Most of the region is occupied by plains, fields and forests with a variety of flora and fauna. The center of the region is located on the Baryatinsky-Sukhinichskaya Upland. In the western part of the region, the Spas-Demenskaya ridge stands out within the glacial plain. To the south of it there is an elevated outwash plain, which is part of the Bryansk-Zhizdrinsky woodland, the average height of which is up to 200 m. In the north-west of the region there is a moraine plain with ozo-kame formations.

From north to south, the Kaluga region stretches for more than 220 km from 53°30' to 55°30' north latitude, from west to east - for 220 km. The area of the territory is 29.777 thousand km². The most important international highways and railways pass through the territory of the region: Moscow - Kaluga - Bryansk - Kyiv - Lvov - Warsaw. The Kaluga region borders on the Bryansk, Smolensk, Moscow, Tula, Oryol regions, the city of Moscow (since July 1, 2012).

There are 311 municipalities in the region, including 24 districts, 2 urban districts, 26 urban and 259 rural settlements. The largest in terms of area is the Ulyanovsk district, the smallest is Tarussky.

Cities of the Kaluga region: Kaluga, Balabanovo, Belousovo, Borovsk, Ermolino, Zhizdra, Zhukov, Kirov, Kozelsk, Kondrovo, Kremenki, Lyudinovo, Maloyaroslavets, Medyn, Meshchovsk, Mosalsk, Obninsk, Sosensky, Spas-Demensk, Sukhinichi, Tarusa, Yukhnov.



The modern relief of the Kaluga region repeats the pre-glacial one: hilly, with river valleys, gullies and hollows. Some glacial lakes have survived to this day, for example, the deepest lake in the Kaluga region - Bezdon.

The region is located between the Central Russian and Smolensk-Moscow Uplands. On the territory of the region there are both low plains - up to 200 m above sea level, and elevated ones - more than 200 m high. These uplands are separated from each other by the Ugor-Protvinskaya lowland. In the extreme south-west of the region there is the Bryansko-Zhizdrinskoe woodland, and in the center there is the Baryatinsky-Sukhinichskaya plain.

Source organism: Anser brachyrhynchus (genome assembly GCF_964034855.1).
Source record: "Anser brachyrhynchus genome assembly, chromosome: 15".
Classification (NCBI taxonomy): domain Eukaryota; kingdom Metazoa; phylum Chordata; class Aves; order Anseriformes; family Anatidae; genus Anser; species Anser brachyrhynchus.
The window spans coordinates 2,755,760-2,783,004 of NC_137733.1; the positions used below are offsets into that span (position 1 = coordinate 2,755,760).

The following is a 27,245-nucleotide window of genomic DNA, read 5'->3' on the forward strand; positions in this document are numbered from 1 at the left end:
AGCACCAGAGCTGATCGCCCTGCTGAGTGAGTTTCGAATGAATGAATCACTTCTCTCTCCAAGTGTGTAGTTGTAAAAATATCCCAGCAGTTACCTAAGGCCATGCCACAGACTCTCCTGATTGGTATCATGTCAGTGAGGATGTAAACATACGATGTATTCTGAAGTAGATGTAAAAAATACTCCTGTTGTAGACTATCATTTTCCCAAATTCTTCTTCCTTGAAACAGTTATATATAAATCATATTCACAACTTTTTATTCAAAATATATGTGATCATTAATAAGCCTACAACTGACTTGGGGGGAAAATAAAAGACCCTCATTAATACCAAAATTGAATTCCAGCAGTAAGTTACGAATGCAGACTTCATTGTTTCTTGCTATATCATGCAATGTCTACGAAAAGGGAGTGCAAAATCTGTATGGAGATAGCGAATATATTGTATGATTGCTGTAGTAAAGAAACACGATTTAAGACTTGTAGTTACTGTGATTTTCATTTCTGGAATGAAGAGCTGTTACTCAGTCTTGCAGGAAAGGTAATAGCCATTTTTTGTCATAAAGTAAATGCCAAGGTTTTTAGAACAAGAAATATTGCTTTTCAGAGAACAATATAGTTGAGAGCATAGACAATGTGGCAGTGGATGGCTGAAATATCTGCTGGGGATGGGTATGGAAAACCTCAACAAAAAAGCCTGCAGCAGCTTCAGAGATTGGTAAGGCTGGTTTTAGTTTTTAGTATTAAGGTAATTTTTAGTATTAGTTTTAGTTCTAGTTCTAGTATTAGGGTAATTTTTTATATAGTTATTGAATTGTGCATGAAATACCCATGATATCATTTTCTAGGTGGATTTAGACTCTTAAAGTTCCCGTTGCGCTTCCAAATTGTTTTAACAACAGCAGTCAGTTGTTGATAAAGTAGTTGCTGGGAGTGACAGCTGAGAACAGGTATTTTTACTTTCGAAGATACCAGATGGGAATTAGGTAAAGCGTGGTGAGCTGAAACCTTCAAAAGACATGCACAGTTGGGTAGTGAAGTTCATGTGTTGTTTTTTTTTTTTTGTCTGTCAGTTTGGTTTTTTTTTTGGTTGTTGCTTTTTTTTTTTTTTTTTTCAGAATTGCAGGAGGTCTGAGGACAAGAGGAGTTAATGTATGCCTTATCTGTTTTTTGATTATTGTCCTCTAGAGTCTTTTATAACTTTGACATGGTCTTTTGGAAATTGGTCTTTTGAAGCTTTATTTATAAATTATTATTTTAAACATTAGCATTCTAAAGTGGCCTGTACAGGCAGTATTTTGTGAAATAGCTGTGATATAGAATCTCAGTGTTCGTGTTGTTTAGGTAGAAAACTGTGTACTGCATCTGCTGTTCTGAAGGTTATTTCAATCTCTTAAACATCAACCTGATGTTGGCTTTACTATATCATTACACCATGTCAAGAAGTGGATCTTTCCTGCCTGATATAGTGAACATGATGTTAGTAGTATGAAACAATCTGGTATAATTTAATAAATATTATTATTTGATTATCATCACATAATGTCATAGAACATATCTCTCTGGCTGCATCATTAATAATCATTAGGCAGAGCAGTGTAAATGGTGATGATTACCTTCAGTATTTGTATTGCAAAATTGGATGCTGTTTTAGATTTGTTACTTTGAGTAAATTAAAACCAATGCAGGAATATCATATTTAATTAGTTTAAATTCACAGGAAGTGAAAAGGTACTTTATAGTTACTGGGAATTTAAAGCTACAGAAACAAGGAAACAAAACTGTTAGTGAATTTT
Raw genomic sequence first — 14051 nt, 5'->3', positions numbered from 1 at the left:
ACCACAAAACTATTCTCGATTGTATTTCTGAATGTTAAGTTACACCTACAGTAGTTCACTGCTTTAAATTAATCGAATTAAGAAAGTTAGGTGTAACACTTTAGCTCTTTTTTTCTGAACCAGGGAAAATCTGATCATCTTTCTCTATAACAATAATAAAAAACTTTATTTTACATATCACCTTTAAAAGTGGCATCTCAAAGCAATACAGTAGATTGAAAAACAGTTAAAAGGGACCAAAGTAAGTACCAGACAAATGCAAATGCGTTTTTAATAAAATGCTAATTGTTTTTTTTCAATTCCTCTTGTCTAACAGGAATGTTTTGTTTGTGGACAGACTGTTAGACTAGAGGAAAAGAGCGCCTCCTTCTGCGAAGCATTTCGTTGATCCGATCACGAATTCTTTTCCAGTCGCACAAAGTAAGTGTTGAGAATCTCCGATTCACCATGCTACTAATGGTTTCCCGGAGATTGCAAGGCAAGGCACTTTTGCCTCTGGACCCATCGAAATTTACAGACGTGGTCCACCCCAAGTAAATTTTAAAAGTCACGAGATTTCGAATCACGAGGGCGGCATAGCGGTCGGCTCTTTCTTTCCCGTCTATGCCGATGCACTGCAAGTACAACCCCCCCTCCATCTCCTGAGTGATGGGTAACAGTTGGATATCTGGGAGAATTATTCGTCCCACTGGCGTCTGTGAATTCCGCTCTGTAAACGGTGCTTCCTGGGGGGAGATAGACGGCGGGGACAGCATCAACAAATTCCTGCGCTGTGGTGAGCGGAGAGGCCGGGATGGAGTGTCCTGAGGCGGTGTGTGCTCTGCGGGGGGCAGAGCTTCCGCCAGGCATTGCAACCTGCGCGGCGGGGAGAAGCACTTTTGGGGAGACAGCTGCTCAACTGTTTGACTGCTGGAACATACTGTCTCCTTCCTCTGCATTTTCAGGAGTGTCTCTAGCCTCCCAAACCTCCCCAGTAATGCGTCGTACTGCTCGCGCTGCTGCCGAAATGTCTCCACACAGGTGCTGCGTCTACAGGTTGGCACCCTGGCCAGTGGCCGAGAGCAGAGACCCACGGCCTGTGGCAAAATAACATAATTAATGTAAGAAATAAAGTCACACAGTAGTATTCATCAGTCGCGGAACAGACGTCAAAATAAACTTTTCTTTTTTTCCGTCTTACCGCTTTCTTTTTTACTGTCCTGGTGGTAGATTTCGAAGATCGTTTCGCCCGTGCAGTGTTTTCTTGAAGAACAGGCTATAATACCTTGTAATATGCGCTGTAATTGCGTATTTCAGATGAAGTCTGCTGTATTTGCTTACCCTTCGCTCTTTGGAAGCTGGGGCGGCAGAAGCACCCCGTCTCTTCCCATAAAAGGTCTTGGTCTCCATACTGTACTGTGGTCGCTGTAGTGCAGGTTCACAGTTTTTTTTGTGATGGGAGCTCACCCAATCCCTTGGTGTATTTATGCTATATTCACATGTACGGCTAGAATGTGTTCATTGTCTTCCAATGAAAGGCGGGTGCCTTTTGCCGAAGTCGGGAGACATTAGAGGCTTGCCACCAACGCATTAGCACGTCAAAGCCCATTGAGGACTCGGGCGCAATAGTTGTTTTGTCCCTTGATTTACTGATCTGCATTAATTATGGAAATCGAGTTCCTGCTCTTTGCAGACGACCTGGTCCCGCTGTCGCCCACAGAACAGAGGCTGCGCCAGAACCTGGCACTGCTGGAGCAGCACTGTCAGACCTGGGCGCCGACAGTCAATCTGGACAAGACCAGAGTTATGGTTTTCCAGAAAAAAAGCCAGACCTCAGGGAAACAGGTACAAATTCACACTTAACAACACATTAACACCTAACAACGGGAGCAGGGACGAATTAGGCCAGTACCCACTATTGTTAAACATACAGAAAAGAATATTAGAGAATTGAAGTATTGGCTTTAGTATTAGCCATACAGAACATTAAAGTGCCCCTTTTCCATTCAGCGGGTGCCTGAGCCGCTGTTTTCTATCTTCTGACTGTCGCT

The highest point of the region's relief is located at an altitude of 279 m within the Spas-Demenskaya ridge (Zaitseva Gora), the lowest point is in the Oka River valley (120 m above sea level). Thus, the amplitude of the relief reaches 160 m. The Kaluga Region is located in the central part of the East European Platform. The thickness of the upper (sedimentary) structural stage varies from 400–500 m in the south to 1000–1400 m in the north. Most of the sedimentary cover is composed of Devonian deposits. Their share in the south of the region exceeds 80% of the thickness of the entire sedimentary stratum (including Quaternary formations). On the territory of the Kaluga region, 4 geological and economic regions have been identified: North-Eastern, Central, Southern and North-Western.



The climate of the Kaluga Region is temperate continental with pronounced seasons: moderately hot and humid summers and moderately cold winters with stable snow cover. The average temperature in July is from +18°C in the north to +21°C in the south, in January from -12°C to -8°C. The warm period (with a positive average daily temperature) lasts 205 (north) - 220 (south) days.